When you need an instant mood boost or a quick tip to get you through the week – or the next 15 minutes – Resilience in Focus can help. This series of resilience-building tools and infographics cover common challenges like how to make stress work for you (stress can be good, really), become more optimistic (it is possible!), cultivate mindfulness (what is that exactly?), or stick to your goals (at last!). Start by exploring some of the topics below, and when you have time to learn more, reach out to your nearest R2 Performance Center to schedule an individual or group workshop.
The Army is actively combatting issues of domestic violence, substance misuse, and suicidality. Researchers find that the root of the problem may be a lack of purpose or meaning in life. To cultivate a better understanding of your state of being, invest in spiritual readiness—the ability to endure and overcome difficulties through finding meaning in our life experiences. Harnessing spirituality in our lives empowers us, even during the toughest moments.
Relationships are important to our health, well-being, and resilience. Every relationship has its own emotional bank account. Our actions and the way we communicate with those we care about, work with and live with can either deposit or withdraw from the account. How can you invest in your personal and professional relationships to increase cohesion, trust and satisfaction?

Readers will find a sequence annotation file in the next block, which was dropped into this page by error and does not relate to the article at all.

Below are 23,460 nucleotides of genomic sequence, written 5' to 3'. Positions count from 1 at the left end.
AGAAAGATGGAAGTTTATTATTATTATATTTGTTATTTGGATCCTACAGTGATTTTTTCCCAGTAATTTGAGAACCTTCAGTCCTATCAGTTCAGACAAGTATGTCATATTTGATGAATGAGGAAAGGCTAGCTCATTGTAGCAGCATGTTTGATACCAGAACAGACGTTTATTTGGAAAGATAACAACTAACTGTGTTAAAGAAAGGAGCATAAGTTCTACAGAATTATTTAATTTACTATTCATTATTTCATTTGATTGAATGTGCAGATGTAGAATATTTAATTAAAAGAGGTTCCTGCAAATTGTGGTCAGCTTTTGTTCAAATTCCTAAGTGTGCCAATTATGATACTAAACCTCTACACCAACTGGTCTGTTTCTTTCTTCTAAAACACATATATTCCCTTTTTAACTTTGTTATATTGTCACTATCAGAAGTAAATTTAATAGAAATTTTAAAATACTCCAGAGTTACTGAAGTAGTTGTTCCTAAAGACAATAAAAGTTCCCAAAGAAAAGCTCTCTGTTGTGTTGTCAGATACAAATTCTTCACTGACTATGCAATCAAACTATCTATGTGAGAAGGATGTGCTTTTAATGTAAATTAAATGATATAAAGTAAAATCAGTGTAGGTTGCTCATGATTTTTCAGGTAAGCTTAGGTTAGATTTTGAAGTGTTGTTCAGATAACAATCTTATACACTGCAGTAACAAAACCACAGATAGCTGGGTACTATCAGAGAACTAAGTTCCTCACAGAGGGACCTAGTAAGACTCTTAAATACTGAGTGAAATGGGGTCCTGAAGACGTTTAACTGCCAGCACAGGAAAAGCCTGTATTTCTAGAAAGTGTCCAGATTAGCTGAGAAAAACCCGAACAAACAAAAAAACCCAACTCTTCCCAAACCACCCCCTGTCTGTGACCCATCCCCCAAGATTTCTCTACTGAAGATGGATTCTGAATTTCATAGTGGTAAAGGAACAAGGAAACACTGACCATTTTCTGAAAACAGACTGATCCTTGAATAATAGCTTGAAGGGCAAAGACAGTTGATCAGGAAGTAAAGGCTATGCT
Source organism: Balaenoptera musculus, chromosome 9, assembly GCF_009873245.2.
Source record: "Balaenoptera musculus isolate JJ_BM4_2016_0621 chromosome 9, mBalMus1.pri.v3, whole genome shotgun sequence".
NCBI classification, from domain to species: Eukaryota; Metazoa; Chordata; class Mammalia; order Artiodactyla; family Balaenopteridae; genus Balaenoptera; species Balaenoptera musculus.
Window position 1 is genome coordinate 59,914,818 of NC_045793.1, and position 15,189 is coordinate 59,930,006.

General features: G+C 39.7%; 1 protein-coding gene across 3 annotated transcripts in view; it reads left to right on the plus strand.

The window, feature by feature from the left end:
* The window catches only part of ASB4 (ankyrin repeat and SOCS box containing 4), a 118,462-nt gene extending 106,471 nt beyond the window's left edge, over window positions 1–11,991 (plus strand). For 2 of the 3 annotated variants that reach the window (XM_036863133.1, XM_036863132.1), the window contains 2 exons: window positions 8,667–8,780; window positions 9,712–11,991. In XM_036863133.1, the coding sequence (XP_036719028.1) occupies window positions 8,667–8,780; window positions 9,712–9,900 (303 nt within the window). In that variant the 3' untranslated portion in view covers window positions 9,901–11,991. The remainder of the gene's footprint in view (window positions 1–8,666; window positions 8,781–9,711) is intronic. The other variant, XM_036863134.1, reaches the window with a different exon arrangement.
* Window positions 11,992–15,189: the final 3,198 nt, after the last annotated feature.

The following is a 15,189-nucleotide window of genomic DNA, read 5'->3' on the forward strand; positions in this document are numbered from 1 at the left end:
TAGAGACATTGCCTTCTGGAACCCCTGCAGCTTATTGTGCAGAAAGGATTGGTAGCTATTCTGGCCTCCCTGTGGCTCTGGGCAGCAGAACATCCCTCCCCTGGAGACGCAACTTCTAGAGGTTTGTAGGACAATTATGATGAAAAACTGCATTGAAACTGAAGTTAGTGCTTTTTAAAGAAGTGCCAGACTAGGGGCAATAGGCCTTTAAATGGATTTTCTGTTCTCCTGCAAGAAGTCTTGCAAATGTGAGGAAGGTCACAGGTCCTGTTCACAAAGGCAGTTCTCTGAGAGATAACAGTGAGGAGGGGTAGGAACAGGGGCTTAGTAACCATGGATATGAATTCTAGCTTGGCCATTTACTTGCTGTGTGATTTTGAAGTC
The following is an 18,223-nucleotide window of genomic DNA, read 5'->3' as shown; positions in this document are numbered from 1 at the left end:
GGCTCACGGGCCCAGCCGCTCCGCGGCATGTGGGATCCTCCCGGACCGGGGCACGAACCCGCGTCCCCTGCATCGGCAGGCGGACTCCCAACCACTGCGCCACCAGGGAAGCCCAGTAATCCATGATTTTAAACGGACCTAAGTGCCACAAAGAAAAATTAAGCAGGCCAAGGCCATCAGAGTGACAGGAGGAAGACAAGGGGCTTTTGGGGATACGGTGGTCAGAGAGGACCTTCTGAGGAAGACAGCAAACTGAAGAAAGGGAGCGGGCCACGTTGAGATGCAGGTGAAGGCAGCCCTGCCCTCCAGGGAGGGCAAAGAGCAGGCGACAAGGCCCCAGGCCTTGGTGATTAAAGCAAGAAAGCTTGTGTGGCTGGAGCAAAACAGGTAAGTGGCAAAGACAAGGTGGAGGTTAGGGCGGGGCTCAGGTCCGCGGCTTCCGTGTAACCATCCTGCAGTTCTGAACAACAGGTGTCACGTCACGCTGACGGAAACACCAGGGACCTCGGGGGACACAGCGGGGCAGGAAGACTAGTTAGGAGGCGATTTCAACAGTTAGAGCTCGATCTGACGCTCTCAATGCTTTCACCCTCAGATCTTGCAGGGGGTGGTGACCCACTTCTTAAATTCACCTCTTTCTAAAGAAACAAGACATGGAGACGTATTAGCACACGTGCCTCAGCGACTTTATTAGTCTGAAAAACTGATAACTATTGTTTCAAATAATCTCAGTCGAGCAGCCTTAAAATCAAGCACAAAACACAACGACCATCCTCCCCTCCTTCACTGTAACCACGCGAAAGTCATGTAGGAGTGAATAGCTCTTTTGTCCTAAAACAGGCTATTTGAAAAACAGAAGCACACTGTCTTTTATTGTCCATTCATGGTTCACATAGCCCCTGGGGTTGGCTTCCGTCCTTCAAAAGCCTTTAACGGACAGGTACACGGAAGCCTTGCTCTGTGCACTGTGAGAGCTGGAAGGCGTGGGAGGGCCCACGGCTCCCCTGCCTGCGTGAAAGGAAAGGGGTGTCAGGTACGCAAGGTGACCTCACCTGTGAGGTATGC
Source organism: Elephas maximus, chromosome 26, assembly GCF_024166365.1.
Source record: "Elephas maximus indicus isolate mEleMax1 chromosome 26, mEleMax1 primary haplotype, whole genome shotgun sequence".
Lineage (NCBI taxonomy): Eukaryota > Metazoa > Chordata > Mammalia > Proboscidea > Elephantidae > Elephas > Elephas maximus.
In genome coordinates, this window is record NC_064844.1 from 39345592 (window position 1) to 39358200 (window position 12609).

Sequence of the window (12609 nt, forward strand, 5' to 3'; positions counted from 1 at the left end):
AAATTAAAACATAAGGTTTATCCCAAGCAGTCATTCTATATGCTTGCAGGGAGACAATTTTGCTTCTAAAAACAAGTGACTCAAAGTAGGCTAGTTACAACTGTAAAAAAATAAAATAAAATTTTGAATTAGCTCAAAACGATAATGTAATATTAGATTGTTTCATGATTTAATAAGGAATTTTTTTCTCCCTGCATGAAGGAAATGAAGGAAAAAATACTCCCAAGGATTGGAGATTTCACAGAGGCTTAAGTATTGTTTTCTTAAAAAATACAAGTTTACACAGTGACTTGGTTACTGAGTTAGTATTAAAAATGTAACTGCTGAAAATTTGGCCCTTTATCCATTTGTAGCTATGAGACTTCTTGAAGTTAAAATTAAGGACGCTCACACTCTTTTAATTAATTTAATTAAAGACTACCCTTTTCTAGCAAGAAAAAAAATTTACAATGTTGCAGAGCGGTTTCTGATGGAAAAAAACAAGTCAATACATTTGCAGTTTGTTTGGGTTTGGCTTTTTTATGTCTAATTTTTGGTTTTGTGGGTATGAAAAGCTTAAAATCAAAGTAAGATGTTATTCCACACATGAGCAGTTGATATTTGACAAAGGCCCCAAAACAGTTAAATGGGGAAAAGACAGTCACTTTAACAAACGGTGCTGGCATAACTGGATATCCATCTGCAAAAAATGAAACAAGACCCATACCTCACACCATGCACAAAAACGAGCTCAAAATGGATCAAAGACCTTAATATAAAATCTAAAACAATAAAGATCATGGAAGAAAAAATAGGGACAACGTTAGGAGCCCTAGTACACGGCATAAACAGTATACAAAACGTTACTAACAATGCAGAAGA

Do you ask for help when you need it? Or does perfectionism prevent you from relying on others? Asking for help can make us feel vulnerable and as a result, many of us are reluctant to ask for help or even refuse to ask for help. Being reluctant to ask for help can be especially true at work when we all want to appear competent and capable. Use these six tips to practice asking for help.
The world continues to evolve to meet the challenges associated with public health crises, physical distancing and moving towards a “new normal.” It’s important for leaders, Family members, and friends to check-in with each other and ensure that even though we are physically distancing, we are still connected. Loneliness is subjective – there is a difference between physically being isolated and feeling isolated. Unfortunately, we tend to underestimate the loneliness of other people and stigma prevents us from talking about it.
Change is never easy. Sometimes change happens because we realize the old way of doing something is now outdated or we must change due to the circumstances we are facing. The current global pandemic has challenged many of us to rethink how we work, live, and socialize with our Families. Thoughts like these pose the risk of evoking an array of negative emotions such as anxiety, fear, sadness, and even anger. Learn how to overcome life’s challenges with positive emotions.